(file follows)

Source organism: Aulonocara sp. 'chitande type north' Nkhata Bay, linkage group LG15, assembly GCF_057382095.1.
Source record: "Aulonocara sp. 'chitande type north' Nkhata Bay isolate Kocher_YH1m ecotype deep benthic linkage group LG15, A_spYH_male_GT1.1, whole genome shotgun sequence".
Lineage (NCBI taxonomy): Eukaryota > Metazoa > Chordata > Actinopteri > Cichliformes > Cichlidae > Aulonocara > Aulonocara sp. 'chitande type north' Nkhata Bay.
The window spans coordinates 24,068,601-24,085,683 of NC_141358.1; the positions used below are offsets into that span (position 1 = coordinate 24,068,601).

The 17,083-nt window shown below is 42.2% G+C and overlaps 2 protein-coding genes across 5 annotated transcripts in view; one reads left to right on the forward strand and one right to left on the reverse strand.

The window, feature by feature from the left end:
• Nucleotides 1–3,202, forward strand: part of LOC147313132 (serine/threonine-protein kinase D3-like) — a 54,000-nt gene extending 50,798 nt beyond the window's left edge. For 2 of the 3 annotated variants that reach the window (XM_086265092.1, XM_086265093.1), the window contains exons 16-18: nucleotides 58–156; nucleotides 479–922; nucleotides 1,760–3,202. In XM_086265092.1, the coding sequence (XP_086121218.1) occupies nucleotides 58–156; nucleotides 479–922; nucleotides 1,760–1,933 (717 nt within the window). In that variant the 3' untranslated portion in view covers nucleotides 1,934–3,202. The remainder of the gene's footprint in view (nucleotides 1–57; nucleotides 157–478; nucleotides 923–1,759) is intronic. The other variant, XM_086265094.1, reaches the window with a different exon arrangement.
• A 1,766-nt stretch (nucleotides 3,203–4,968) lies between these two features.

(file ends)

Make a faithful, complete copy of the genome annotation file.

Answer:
Source organism: Aulonocara sp. 'chitande type north' Nkhata Bay, linkage group LG15, assembly GCF_057382095.1.
Source record: "Aulonocara sp. 'chitande type north' Nkhata Bay isolate Kocher_YH1m ecotype deep benthic linkage group LG15, A_spYH_male_GT1.1, whole genome shotgun sequence".
Lineage (NCBI taxonomy): Eukaryota > Metazoa > Chordata > Actinopteri > Cichliformes > Cichlidae > Aulonocara > Aulonocara sp. 'chitande type north' Nkhata Bay.
The window spans coordinates 24,068,601-24,085,683 of NC_141358.1; the positions used below are offsets into that span (position 1 = coordinate 24,068,601).

The 17,083-nt window shown below is 42.2% G+C and overlaps 2 protein-coding genes across 5 annotated transcripts in view; one reads left to right on the forward strand and one right to left on the reverse strand.

The window, feature by feature from the left end:
• Nucleotides 1–3,202, forward strand: part of LOC147313132 (serine/threonine-protein kinase D3-like) — a 54,000-nt gene extending 50,798 nt beyond the window's left edge. For 2 of the 3 annotated variants that reach the window (XM_086265092.1, XM_086265093.1), the window contains exons 16-18: nucleotides 58–156; nucleotides 479–922; nucleotides 1,760–3,202. In XM_086265092.1, the coding sequence (XP_086121218.1) occupies nucleotides 58–156; nucleotides 479–922; nucleotides 1,760–1,933 (717 nt within the window). In that variant the 3' untranslated portion in view covers nucleotides 1,934–3,202. The remainder of the gene's footprint in view (nucleotides 1–57; nucleotides 157–478; nucleotides 923–1,759) is intronic. The other variant, XM_086265094.1, reaches the window with a different exon arrangement.
• A 1,766-nt stretch (nucleotides 3,203–4,968) lies between these two features.